Blogging is a pain.
Not because content is hard to write (worse case you can just hire a writer or agency), but due to the fact that no one can guarantee that your blog post gets read or not.
Just think about it… you spend all this time writing content, but no one can guarantee that it gets seen, shared, or even linked to.
So, I thought it would be fun to analyze popular blog posts and see what common characteristics that they have.
That way you can replicate what they are doing and increase the likelihood that your post gets read.
We also didn’t exclude any countries and looked at the data from a global level.
Here’s what we learned.
A popular post tends to rank for at least 38 keywords
A big thing in common was that popular blog posts rank for at least 38 keywords.
What’s interesting though is posts that generate at least 5,000 visits a month from Google rank for 51 or more keywords.
But the big difference between posts that generate at least 1,000 visitors versus 5,000 wasn’t the number of keywords that they were targeting, it was more so that they were ranking for keywords that were searched on average 984 times a month.
Now granted they didn’t get 984 clicks for each keyword that they ranked for, as no site really gets all the clicks, and there is no guarantee that they were in the number 1 spot.
When looking at this data we decided to dig in a bit more and we randomly picked 300 blog posts that generate at least 1,000 visits a month from Google to see how many keywords they mentioned on their page that contained at least 50 searches a month.
Can you guess what the number was?
Well, after we removed generic one-word terms that aren’t really considered keywords (such as how I mentioned words like “analyze, month, generate, data” within this post but I am not really targeting those keywords), the number comes out to a staggering 76 keywords.
But wait, how do you come up with 76 keywords for every blog post you write?
Before I break down how you can come up with a laundry list of keywords to include in every blog post you write, keep this in mind…
- You should never stuff keywords in a blog post for the sake of getting SEO traffic. Your post should flow and adding the keywords should feel natural. (If you are hiring a writer, a good writer shouldn’t struggle with this.)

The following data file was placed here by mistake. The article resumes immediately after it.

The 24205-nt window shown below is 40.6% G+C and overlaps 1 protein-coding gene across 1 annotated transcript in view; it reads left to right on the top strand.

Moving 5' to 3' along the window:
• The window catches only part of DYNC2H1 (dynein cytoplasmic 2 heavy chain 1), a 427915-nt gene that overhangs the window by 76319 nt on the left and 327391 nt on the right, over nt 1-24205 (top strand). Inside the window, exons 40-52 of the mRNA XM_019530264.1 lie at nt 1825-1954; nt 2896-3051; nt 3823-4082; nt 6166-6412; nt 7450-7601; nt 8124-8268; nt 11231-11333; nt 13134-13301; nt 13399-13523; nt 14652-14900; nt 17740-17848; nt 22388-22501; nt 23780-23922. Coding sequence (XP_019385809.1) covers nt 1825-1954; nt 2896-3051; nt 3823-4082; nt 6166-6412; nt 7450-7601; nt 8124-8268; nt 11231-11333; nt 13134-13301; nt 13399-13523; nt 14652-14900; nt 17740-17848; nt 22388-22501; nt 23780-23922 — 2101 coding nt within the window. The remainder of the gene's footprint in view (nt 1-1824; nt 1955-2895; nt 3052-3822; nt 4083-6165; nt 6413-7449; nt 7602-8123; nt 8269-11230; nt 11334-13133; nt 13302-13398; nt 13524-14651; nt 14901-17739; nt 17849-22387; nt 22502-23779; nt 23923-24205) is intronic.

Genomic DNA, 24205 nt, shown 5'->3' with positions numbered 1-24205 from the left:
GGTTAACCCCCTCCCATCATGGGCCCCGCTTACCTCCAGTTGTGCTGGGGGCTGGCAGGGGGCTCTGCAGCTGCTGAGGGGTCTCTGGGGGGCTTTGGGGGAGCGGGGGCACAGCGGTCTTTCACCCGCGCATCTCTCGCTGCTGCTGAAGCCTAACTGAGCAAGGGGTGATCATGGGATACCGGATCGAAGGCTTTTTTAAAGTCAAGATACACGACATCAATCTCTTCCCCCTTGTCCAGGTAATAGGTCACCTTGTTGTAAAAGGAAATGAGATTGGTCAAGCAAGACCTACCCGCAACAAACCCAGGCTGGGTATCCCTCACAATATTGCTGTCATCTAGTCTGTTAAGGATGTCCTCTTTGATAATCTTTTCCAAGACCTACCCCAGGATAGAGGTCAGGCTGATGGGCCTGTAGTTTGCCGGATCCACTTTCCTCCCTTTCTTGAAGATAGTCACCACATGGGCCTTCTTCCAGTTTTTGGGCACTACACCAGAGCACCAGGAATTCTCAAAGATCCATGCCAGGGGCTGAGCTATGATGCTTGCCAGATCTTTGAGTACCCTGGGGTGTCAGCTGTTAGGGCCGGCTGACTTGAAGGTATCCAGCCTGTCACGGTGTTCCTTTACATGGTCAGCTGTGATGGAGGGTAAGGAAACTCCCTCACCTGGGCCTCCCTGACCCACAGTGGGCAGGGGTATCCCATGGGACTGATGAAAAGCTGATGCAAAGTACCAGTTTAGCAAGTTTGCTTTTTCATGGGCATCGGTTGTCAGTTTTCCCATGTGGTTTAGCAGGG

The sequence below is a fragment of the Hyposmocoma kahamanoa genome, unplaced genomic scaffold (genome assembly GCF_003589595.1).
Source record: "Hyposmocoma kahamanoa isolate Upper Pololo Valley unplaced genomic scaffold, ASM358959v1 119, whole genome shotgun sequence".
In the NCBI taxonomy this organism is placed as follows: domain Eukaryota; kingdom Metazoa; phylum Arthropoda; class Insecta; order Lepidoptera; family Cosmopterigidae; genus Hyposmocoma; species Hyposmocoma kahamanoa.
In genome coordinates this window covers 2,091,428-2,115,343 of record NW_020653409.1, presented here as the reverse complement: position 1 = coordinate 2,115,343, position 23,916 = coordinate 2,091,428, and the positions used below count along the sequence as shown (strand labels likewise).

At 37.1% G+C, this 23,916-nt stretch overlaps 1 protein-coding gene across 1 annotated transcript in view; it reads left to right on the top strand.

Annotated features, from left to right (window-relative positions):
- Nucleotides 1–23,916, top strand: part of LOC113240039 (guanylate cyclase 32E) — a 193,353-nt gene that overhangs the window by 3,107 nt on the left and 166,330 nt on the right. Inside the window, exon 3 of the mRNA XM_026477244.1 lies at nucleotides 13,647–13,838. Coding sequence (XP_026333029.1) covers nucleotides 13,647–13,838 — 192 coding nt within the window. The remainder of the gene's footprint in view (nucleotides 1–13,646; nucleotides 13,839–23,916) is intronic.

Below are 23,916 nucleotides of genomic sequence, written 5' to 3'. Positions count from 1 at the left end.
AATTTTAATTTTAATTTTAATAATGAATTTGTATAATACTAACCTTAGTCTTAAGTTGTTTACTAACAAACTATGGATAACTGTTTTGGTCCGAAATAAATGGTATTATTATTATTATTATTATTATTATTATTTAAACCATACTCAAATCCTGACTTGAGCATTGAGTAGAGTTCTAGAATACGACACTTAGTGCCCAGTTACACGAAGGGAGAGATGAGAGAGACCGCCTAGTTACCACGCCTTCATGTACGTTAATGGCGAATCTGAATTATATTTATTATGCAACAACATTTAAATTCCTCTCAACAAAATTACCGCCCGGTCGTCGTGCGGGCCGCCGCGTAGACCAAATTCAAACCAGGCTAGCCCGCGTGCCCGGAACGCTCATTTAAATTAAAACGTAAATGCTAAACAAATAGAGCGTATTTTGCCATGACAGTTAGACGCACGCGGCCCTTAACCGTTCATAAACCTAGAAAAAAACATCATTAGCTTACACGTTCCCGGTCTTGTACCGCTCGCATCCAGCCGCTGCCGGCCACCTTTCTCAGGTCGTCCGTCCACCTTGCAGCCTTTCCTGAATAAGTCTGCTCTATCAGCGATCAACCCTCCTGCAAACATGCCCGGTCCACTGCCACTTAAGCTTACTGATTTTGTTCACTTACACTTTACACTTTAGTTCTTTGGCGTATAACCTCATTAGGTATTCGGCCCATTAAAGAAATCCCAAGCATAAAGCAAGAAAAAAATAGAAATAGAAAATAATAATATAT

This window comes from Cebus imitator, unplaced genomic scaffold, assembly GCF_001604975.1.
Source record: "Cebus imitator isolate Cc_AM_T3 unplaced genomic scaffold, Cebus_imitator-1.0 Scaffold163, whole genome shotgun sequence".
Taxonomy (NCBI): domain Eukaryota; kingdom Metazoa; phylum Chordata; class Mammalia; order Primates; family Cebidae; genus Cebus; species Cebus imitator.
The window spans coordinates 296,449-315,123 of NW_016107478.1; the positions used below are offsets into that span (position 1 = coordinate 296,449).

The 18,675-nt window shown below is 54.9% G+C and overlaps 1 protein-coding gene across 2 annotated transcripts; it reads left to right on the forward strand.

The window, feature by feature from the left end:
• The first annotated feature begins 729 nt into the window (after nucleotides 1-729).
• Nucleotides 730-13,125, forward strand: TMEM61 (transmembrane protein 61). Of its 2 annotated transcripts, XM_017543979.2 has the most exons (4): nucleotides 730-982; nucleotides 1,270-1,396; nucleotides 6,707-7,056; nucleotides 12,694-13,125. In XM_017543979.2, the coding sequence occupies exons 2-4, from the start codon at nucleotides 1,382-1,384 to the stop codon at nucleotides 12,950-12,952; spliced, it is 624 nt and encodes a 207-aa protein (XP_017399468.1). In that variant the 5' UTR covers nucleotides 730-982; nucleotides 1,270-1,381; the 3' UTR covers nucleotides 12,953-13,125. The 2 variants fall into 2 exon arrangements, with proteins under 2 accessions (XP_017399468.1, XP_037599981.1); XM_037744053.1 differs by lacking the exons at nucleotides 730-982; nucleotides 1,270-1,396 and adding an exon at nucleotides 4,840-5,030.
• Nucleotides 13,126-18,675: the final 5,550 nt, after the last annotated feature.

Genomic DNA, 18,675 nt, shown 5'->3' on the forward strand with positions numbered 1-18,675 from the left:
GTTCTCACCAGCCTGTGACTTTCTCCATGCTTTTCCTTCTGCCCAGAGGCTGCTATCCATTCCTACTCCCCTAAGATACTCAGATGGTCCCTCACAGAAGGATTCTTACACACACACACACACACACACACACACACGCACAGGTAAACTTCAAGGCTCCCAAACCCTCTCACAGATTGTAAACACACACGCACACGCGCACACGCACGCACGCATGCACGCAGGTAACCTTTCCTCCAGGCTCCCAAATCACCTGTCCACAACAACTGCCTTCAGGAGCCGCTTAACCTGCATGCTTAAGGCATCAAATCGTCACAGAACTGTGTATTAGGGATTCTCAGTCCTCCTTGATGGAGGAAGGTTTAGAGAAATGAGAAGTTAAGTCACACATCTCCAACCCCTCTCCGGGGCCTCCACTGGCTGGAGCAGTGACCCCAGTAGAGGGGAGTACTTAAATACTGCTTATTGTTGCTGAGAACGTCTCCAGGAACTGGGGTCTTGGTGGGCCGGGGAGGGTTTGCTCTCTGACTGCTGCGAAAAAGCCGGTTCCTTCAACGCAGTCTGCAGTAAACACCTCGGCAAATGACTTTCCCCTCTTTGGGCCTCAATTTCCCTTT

- There are outliers and some blog posts generate a lot of traffic without targeting dozens of keywords within their content.
- You shouldn’t write blog posts just for “Google traffic”. If the content doesn’t provide value to the user, it is going to hurt your website rankings in the long run as you can get hit by Google algorithm update if your site is deemed to have low-quality content.
Now that we got that out of the way, you can head to Ubersuggest and follow the steps in the video below to come up with blog post ideas as well as 76 plus keywords per post.
The average blog post that is popular contains 1839 words
Over the years the SEO game has changed. Generally, the longer your content, the more traffic you can get. But there are a lot of edge cases to that rule.
And Google doesn’t really care about word count these days as much as they do for user experience.
See, a user doesn’t really care if a blog post is short or long, they just want to be satisfied with what they have just read.
Nonetheless, we looked at the word count to see what the average post length was for a popular post.
What’s interesting is that posts that generated over 5,000 visitors a month on average weren’t that much longer than posts that generated 1,000 visitors.
The biggest difference was they included more popular keywords within their content. They didn’t necessarily rank for each of those terms, but this gives a post more opportunity to potentially rank and be found.
As I mentioned though, there are always exceptions to the rule. For example, there are popular topics like “how to tie a tie” and you don’t really need tons of words to explain how to tie a tie. You more so need images or even video.
Blog posts that are popular are somewhat new
When we looked at every popular blog in our database, we noticed that a lot of sites didn’t include a publish date or an updated date (updated date is used for content that was originally published years ago but was more recently updated).
But for the posts that did contain a date, whether it was the publication date or when the content was updated, we did notice something interesting.
Content that generates 1,000 visitors or more a month on average tends to be 388 days old.
And content that generates less than 1,000 visitors tends to be 593 days old.
This doesn’t mean that Google doesn’t want to rank new, fresh content as in both categories there was fresh, new content that did generate traffic. But a lot of the ranking blog posts were a bit old (but not too old).
Again, keep in mind there are always exceptions to the rule. Going back to the how to tie a tie example, even if that article was 3 years old, it probably would still be relevant as much hasn’t changed when it comes to ties.
But with over 1 billion blogs on the web, it seems like Google prefers newish content over outdated content.
If you have older content, don’t worry, you can always update it to ensure that it continually gets more traffic.
The way you would do this is by following these steps:
It’s so effective that I have a team of people who just update my old content.
Whether you like it or not, if you are going to write content you should do keyword research first.
Picking the right keywords versus the wrong ones can mean that your content doesn’t get traffic or gets thousands of visitors a month.
Now of course there are other elements to your SEO like links and on-page SEO, but for this analysis, we wanted to focus on the characteristics (ones that you can easily control) that make a popular post.
Out of curiosity, do you do keyword research before you write content?
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